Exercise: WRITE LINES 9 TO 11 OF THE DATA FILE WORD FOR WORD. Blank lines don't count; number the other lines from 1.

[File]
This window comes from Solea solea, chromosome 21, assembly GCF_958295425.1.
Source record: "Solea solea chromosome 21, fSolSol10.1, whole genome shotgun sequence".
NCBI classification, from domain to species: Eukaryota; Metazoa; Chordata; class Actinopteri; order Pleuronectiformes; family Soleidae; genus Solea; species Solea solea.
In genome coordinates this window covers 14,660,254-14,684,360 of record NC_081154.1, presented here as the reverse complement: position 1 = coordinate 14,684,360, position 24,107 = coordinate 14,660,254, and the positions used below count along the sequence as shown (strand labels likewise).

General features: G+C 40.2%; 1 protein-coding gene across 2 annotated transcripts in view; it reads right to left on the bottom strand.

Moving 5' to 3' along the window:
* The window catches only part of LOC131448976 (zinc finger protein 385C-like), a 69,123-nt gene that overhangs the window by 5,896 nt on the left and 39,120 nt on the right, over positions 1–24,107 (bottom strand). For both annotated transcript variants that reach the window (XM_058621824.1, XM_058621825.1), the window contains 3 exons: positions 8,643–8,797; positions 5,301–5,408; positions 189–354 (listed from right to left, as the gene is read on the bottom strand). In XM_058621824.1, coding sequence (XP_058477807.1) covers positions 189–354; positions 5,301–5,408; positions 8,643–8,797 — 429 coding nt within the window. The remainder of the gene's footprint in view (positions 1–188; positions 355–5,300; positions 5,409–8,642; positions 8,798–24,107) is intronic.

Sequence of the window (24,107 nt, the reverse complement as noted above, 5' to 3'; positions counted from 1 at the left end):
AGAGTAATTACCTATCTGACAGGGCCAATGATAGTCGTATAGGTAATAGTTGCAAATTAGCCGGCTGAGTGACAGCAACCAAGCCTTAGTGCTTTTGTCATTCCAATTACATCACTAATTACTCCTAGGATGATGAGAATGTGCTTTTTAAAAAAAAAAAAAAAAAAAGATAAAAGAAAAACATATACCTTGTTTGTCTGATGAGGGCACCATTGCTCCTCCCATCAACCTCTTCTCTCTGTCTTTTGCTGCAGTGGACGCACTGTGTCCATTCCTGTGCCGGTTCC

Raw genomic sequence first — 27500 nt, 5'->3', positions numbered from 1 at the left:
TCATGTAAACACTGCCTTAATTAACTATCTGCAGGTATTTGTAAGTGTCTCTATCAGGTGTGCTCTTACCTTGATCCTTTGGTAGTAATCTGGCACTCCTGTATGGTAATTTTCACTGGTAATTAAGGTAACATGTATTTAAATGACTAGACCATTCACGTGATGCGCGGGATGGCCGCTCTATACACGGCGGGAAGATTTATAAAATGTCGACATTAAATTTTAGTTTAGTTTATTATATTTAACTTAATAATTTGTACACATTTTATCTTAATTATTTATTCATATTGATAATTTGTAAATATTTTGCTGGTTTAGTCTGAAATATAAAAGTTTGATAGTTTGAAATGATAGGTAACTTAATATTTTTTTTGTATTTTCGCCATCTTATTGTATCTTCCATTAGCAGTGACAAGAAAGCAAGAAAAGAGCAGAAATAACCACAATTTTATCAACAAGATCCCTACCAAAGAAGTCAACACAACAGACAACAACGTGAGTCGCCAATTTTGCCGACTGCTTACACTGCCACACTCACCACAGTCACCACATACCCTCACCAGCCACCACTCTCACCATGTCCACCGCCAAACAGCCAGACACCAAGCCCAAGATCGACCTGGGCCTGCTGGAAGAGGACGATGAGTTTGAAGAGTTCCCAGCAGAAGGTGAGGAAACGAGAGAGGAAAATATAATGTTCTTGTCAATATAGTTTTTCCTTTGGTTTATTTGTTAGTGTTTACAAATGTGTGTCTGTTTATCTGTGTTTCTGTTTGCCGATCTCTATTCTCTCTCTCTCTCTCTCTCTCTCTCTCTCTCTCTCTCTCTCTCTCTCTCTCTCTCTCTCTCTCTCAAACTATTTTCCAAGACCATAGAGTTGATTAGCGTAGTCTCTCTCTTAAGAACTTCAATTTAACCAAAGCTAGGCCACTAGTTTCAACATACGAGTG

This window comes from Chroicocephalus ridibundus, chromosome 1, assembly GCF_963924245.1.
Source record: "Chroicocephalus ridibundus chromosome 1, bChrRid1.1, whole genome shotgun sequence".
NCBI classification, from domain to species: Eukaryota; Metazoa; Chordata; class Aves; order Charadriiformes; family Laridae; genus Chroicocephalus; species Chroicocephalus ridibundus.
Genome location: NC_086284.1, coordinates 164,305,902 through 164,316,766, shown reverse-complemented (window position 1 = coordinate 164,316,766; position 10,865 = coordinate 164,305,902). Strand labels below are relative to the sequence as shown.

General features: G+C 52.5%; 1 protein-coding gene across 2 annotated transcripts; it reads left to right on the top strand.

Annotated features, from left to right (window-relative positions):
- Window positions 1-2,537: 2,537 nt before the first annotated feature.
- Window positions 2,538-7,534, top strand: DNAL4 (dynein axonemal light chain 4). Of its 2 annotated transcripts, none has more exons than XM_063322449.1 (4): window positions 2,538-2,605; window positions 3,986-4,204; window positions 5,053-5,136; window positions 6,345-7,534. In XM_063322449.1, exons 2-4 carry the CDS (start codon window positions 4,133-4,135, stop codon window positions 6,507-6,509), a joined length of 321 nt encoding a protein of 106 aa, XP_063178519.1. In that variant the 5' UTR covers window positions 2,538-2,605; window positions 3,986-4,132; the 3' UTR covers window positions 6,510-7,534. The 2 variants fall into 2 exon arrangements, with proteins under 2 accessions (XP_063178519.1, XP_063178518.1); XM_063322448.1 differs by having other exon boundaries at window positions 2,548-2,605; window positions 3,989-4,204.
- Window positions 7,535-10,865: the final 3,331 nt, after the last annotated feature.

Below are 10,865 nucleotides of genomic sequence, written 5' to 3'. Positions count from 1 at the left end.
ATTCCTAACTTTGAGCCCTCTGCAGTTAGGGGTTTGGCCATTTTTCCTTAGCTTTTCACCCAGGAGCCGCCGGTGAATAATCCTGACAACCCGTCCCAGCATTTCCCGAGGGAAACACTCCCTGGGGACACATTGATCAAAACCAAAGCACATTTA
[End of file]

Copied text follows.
AGAGTAATTACCTATCTGACAGGGCCAATGATAGTCGTATAGGTAATAGTTGCAAATTAGCCGGCTGAGTGACAGCAACCAAGCCTTAGTGCTTTTGTCATTCCAATTACATCACTAATTACTCCTAGGATGATGAGAATGTGCTTTTTAAAAAAAAAAAAAAAAAAAGATAAAAGAAAAACATATACCTTGTTTGTCTGATGAGGGCACCATTGCTCCTCCCATCAACCTCTTCTCTCTGTCTTTTGCTGCAGTGGACGCACTGTGTCCATTCCTGTGCCGGTTCC

Raw genomic sequence first — 27500 nt, 5'->3', positions numbered from 1 at the left:
TCATGTAAACACTGCCTTAATTAACTATCTGCAGGTATTTGTAAGTGTCTCTATCAGGTGTGCTCTTACCTTGATCCTTTGGTAGTAATCTGGCACTCCTGTATGGTAATTTTCACTGGTAATTAAGGTAACATGTATTTAAATGACTAGACCATTCACGTGATGCGCGGGATGGCCGCTCTATACACGGCGGGAAGATTTATAAAATGTCGACATTAAATTTTAGTTTAGTTTATTATATTTAACTTAATAATTTGTACACATTTTATCTTAATTATTTATTCATATTGATAATTTGTAAATATTTTGCTGGTTTAGTCTGAAATATAAAAGTTTGATAGTTTGAAATGATAGGTAACTTAATATTTTTTTTGTATTTTCGCCATCTTATTGTATCTTCCATTAGCAGTGACAAGAAAGCAAGAAAAGAGCAGAAATAACCACAATTTTATCAACAAGATCCCTACCAAAGAAGTCAACACAACAGACAACAACGTGAGTCGCCAATTTTGCCGACTGCTTACACTGCCACACTCACCACAGTCACCACATACCCTCACCAGCCACCACTCTCACCATGTCCACCGCCAAACAGCCAGACACCAAGCCCAAGATCGACCTGGGCCTGCTGGAAGAGGACGATGAGTTTGAAGAGTTCCCAGCAGAAGGTGAGGAAACGAGAGAGGAAAATATAATGTTCTTGTCAATATAGTTTTTCCTTTGGTTTATTTGTTAGTGTTTACAAATGTGTGTCTGTTTATCTGTGTTTCTGTTTGCCGATCTCTATTCTCTCTCTCTCTCTCTCTCTCTCTCTCTCTCTCTCTCTCTCTCTCTCTCTCTCTCTCTCTCTCTCAAACTATTTTCCAAGACCATAGAGTTGATTAGCGTAGTCTCTCTCTTAAGAACTTCAATTTAACCAAAGCTAGGCCACTAGTTTCAACATACGAGTG